Cooler Master Seidon 120M Review

Testing

Cooler Master Seidon 120M Review

  

Testing  

Intel i7 3960X Stock@ 1.1v (undervolted) 4.0GHz @ 1.25v 4.4GHz @ 1.35v 4.6GHz @ 1.45v Gigabyte X79 UD3 Corsair Vengeance LP Memory Corsair HX850 V2 Corsair Force GT 60GB Coolermaster Storm Trooper

 

As usual we'll be testing our coolers at varying  levels of overclock and increasing levels of voltage.  this in turn of course means increasing levels of heat which the coolers need to dissipate.  To begin with we start with the undervolted stock speed.  Why undervolted? well if you have things set on "Auto", you may well be using more volts than are actually required to run at the chosen frequency, for example our 3960s will run quite happily at just 1.1volts, solid as a rock, 24/7, and as such we use this as our starting point.

Continuity is very important in testing, and for this reason we keep as many of the potential variables as locked down as possible.  We will be using OCCT in Linpack X64, AVX compatible with all logical cores tested and 90% free memory utilised. The test is set up to run automatically with just a few clicks to set it going.  A 10 minute idle followed by 30 minutes of testing and a 5 minute cool down is the order of the day and brings the total test time per clock speed to 45 minutes.  So as to remove subjectivity in determining whether a CPU has failed, OCCT is set to stop the test and register a fail should the max temp exceed 80 degrees.  In testing we noted that if even just one of the cores exceeds 82 degrees OCCT halts the test and a fail is recorded.

 

Turning now to the 4GHz test we up the voltage to 1.25 volts, this is what is deemed normally as stock volts. Something we are always harping on about on the forums is AUTO does not mean stock volts, and normally if you overclocking with "auto" volts the motherboard will be upping the volts much more than needed if you were to do it manually. By whichever means it happens, upping the volts (especially from our 1.1v undervolt) does have a big impact on temps, with an average increase of 10-15 degrees seen in the results.

 

 

Upping the volts still further we achieve a stable 4.4GHz overclock at 1.35 Volts. It's here we start to separate the wheat from the chaff, with lesser coolers not able to disperse the increased heat effectively. Again we see a jump of 10 degrees or so from the figures at 4GHz. Both the H100 and the well respected D14 are creeping into the 70s here, indicating that only the cream of the crop will excel at this level.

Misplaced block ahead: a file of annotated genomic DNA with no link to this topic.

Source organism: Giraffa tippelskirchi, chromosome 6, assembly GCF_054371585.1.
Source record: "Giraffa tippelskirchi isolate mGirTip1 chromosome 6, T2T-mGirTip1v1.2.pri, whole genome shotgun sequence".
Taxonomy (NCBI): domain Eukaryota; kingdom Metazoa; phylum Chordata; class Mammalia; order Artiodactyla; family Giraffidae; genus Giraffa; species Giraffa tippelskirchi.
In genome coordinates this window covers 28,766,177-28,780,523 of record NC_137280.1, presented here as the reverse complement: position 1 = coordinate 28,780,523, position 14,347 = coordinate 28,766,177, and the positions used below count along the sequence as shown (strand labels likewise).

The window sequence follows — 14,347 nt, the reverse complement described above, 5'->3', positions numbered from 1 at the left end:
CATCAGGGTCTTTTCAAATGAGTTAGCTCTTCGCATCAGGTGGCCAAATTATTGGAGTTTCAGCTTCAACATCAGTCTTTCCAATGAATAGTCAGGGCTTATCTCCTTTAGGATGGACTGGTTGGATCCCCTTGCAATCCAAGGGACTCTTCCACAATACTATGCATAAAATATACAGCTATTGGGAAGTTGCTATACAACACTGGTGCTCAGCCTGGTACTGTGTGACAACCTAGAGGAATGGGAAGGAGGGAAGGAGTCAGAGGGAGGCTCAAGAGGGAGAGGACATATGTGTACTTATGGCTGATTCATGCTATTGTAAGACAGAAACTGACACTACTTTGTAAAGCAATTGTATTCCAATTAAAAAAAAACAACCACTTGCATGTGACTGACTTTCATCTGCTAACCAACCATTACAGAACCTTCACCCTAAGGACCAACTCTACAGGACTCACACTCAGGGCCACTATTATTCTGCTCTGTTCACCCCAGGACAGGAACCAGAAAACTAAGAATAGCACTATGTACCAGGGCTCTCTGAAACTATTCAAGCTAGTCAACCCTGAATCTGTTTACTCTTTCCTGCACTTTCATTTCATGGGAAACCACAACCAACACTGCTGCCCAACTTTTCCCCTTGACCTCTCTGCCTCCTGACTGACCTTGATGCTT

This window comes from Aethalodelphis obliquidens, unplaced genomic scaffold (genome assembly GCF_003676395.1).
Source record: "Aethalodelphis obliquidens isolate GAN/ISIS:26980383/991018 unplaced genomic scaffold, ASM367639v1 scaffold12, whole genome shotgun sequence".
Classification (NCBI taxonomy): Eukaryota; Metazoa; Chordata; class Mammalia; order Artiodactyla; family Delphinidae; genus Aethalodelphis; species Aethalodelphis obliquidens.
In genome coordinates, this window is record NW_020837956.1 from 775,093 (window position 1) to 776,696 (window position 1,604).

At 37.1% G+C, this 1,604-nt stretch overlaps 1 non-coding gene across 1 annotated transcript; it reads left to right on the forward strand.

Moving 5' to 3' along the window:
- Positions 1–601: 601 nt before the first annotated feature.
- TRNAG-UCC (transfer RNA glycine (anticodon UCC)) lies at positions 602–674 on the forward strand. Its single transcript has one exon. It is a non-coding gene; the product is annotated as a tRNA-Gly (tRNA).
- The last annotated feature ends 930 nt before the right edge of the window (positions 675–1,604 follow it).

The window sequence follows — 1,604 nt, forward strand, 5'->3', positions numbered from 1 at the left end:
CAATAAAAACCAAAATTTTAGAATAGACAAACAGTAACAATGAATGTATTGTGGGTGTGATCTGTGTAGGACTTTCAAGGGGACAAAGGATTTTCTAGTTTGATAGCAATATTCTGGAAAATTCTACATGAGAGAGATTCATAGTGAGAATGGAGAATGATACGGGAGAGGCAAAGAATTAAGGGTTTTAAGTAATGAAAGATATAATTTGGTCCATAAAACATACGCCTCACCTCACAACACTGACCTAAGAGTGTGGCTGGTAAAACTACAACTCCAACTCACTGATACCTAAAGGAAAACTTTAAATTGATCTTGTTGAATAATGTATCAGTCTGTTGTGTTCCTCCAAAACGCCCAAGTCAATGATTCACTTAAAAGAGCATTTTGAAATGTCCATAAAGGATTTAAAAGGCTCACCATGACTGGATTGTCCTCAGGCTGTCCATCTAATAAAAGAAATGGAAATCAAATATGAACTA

With the temps being only slightly better than those of the Corsair H60 we weren't really expecting the 120M to make it through the hardcore 4.6GHz test, and guess what, it didn't!

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Most Recent Comments

03-04-2013, 09:51:58

Master&Puppet
Looks like a reasonable alternative to some of the mid-range tower coolers on cooler systems although it seems pretty noisy.Quote

03-04-2013, 09:53:19

barnsley
I was hoping you'd review this! I've been looking at AIO coolers for my new build for sometime and I wondered about this. Definitely going on my parts to buy list Quote

03-04-2013, 10:06:56

UkGouki
its a pretty good choice if you only wont a moderate overclock tbh im thinking of getting this as funds at the mo are tight and it will get me what i want out of my system Quote

03-04-2013, 12:29:02

lwatcdr
I just do not get it. Why does everyone just use fan controllers and such when modern Motherboards have fan headers and heat sensors. Why can't people set a max CPU temp of say 60c and let the computer spin the fan up and down as the load changes? You could then alway have the lowest noise for a given temp. Seems like this should be an automated function.Quote

03-04-2013, 14:20:06

alpenwasser
Quote:
Originally Posted by lwatcdr View Post
I just do not get it. Why does everyone just use fan controllers and such when modern Motherboards have fan headers and heat sensors. Why can't people set a max CPU temp of say 60c and let the computer spin the fan up and down as the load changes? You could then alway have the lowest noise for a given temp. Seems like this should be an automated function.
I can only speak for myself but I have yet to possess a motherboard that
  • has enough fan headers for my needs in the right locations and/or
  • provides enough power on its fan headers to power an array of fans,
  • provides enough power for a D5 pump (I know they can be hooked up to the PSU directly and the Vario can be adjusted without a fan controller, but it's much more comfortable not having to use the little nob on the pump's back, and yes, I do change my pump's speed from time to time, albeit not often) and
  • lets me define not only max temps but actual fan curves, because everything else is useless (to me, at least).

These are unlikely to change in the future. It's not really reasonable to build a M/B with 10 to 12 fan headers (which you can easily use with two radiators on push/pull or something comparable) or fan headers that can provide ~30 W of power for a pump (market is too small).

The fan curve thing should be feasible though, I'll admit. I don't want my fans spinning up to 100% when a certain max temp is hit, I want them to ramp up by maybe 20% to see if that's enough and then throttle down again.

If you look at a real fan controller like the Aquaero, that's a very complex tool. You don't just integrate something like that into a M/B. It is certainly feasible, but it would cost accordingly.

Overall I'd say cost is probably the reason why the M/B that fits my needs regarding fan control is unlikely to arrive any time soon, and as long as that I'll stick to fan controllers. Besides, I like fan controllers, they have knobs and buttons and displays and stuff Quote
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